Aug. 31 (Bloomberg) -- Korea Aerospace Industries Ltd. shareholders’ plan to sell a 1.05 trillion won ($925 million) stake in the country’s only planemaker failed because of a shortage of offers.
Korean Air Lines Co. was the only bidder to register by the 3 p.m. deadline today, Korea Finance Corp. said in a statement. The shareholders will decide whether to hold another round of bidding after further discussions, it said without elaboration. At least two bids are needed because of rules governing sales by government entities.
Interest in the planemaker may have been damped by concerns about the impact of December presidential elections and objections to the sale raised by some lawmakers. The company expects to more than double orders this year as North Korea’s militarization and rising defense spending in emerging markets spur demand for its helicopters and T-50 trainer jets.
“Apart from the political risk, the bigger question is who will want to buy the company,” said Justin Lee, a Seoul-based analyst at Nomura Holdings Inc. “It’ll take some time to find an owner as the deepening economic uncertainties discourage takeovers.”
Korean Air, which already makes parts for Airbus SAS and Boeing Co., submitted a preliminary bid as it tries to expand its aerospace business. The company didn’t say how much it would offer. The sale is being managed by Korea Development Bank and Credit Suisse AG.
Korea Finance is offering part of its 26 percent stake in Sacheon-based Korea Aerospace in the sale. It plans to remain the second-biggest shareholder. Hyundai Motor Co., Samsung Techwin Co. and Doosan Group are each selling 10 percent holdings.
The planemaker has a market value of $2.2 billion, according to data compiled by Bloomberg. The shares dropped 1 percent to close at 25,750 won in Seoul before the announcement. Korean Air rose 0.1 percent to 47,500 won.
Lawmakers have objected to the sale because of concerns about transparency. Korea Finance is acting “hastily” and placing the planemaker under private control may weaken public accountability, Chyung Ho Joon of the Democratic United Party said during a July 30 meeting of the National Policy Committee, a parliamentary body that oversees Korea Finance and other agencies.
Kim Jung Hoon of the ruling New Frontier Party also said at the same meeting that the current administration shouldn’t rush the sale. His colleague Park Geun Hye is leading opinion polls ahead of the December election. President Lee Myung Bak will end his five-year term in February.
Korean Air which generated 3.3 percent of revenue making plane parts last year, has previously been unsuccessful in buying a stake in Korea Aerospace. The company abandoned a three-year-long attempt to gain control of the planemaker in 2006 because of a lack of progress.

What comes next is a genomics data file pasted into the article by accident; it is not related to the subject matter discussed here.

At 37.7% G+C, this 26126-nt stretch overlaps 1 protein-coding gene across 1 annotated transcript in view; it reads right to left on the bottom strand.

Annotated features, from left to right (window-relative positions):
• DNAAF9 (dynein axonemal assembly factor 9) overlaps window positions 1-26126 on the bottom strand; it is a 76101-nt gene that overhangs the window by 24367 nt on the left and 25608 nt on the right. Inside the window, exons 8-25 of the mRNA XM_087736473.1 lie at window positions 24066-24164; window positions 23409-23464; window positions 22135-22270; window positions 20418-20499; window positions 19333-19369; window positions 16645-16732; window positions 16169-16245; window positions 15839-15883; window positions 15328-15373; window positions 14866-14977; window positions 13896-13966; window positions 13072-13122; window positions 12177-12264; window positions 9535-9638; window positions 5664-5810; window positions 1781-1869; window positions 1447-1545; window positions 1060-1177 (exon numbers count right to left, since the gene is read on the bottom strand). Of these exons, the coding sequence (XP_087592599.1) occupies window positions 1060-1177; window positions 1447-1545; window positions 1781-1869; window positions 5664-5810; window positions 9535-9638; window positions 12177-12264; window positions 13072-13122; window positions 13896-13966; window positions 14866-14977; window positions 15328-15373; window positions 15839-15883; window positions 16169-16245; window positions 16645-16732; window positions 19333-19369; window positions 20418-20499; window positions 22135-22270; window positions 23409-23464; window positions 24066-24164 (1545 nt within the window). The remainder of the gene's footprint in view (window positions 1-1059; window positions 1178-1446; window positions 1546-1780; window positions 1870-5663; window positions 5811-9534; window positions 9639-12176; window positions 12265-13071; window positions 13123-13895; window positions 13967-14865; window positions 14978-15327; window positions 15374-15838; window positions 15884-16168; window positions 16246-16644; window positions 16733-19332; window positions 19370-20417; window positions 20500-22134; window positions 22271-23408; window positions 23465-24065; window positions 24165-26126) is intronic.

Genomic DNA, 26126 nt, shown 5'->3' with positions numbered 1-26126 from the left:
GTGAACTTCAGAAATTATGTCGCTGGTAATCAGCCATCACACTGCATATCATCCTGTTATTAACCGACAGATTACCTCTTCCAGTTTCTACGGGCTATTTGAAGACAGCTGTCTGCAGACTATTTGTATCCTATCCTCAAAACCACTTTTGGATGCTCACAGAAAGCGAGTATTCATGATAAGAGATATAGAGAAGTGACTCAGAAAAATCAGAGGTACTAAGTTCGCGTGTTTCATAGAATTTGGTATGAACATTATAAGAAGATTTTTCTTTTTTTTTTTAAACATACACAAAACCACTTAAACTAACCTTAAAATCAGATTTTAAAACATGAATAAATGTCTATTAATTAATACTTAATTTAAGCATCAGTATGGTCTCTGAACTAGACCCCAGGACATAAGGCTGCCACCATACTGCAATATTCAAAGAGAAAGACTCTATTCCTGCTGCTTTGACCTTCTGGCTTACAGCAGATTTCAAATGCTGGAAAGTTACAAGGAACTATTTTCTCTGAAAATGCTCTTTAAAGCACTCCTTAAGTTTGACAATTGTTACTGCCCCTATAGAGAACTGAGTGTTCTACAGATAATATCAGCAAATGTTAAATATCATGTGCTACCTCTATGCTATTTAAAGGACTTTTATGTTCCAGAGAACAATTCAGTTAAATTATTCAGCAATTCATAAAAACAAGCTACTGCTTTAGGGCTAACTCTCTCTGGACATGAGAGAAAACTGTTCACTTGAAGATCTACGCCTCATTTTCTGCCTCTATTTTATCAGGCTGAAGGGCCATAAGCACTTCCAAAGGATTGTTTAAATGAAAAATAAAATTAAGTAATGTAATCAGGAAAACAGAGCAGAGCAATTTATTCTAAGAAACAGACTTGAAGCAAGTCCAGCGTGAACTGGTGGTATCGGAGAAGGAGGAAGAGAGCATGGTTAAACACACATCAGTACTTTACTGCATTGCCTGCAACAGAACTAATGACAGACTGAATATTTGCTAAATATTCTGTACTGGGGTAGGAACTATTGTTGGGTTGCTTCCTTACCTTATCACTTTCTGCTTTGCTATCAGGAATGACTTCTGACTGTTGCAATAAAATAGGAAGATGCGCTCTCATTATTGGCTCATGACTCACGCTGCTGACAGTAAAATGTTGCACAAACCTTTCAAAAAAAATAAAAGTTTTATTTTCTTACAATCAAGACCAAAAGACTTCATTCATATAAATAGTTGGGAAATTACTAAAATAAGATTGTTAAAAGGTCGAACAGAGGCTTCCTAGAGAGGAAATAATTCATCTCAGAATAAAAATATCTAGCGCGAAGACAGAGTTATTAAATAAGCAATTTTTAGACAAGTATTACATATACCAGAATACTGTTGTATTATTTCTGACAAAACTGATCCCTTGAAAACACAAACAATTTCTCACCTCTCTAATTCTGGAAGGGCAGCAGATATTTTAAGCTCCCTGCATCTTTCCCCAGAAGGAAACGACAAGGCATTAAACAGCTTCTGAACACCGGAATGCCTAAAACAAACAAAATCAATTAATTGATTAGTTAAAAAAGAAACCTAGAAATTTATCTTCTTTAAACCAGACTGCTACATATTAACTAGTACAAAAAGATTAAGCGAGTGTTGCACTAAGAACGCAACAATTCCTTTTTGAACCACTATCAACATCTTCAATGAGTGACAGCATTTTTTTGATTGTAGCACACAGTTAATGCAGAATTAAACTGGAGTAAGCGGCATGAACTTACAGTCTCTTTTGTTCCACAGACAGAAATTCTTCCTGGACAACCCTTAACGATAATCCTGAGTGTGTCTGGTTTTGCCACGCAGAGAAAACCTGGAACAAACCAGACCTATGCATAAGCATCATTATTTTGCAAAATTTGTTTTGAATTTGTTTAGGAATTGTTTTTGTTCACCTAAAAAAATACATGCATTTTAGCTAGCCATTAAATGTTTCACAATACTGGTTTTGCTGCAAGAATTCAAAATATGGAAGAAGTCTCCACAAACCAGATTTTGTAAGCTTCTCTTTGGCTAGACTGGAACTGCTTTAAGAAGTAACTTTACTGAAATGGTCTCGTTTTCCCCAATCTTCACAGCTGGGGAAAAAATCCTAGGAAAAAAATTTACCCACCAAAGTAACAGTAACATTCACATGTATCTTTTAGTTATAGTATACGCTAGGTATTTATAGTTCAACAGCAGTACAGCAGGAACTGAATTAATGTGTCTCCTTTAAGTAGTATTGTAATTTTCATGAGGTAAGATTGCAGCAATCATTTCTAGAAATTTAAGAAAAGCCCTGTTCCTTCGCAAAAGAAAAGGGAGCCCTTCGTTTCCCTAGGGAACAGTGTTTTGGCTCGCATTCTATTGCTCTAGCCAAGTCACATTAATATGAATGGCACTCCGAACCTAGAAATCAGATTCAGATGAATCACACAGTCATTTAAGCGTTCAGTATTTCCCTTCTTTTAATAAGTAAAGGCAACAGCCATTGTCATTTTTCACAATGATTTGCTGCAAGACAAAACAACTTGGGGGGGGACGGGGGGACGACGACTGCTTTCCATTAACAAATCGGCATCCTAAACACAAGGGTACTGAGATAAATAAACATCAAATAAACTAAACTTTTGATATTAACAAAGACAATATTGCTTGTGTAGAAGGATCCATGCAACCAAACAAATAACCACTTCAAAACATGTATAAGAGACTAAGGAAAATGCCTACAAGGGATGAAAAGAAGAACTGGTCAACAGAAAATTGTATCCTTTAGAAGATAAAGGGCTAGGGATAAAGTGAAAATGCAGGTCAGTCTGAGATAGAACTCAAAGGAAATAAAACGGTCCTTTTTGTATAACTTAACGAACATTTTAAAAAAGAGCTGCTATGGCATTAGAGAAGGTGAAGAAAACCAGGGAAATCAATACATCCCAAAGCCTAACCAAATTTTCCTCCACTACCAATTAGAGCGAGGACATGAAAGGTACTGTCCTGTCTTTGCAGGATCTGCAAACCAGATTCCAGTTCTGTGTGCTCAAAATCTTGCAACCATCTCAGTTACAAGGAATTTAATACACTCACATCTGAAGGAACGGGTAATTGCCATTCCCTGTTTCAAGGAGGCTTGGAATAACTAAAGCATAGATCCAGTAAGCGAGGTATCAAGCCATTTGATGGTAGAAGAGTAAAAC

Korea Aerospace has a limited pool of potential bidders because national-security rules mandate that it remains under local ownership. The South Korean military accounted for 57 percent of the company’s 1.29 trillion won sales last year.
Korea Aerospace plans to spend 245.4 billion won this year, including construction of a new plant that will make wing components for Airbus A320 planes under a record $1.2 billion deal signed in March. The company also supplies Boeing.
The Korean company said in February that total orders this year may more than double to 5.45 trillion won. Second-quarter net income increased 27 percent to 44.1 billion won and sales rose 6.6 percent to 395.5 billion won.
The Korean planemaker is separately working on the nation’s first heavy fighter, after developing the KUH-Surion helicopter with Eurocopter. Next year, it will begin making the FA-50, a light combat fighter based on the T-50, which will be supplied to the South Korean air force.
The company is set to bid for a $15 billion contract to supply training jets to the U.S. The bid is in partnership with Lockheed Martin Corp., which helped develop the T-50. Talks on selling the trainers to Iraq and the Philippines are also under way after the company won its first overseas order, from Indonesia, last year. The company lost out on an Israeli order to Finmeccanica SpA in February.
To contact the editor responsible for this story: Neil Denslow at email@example.com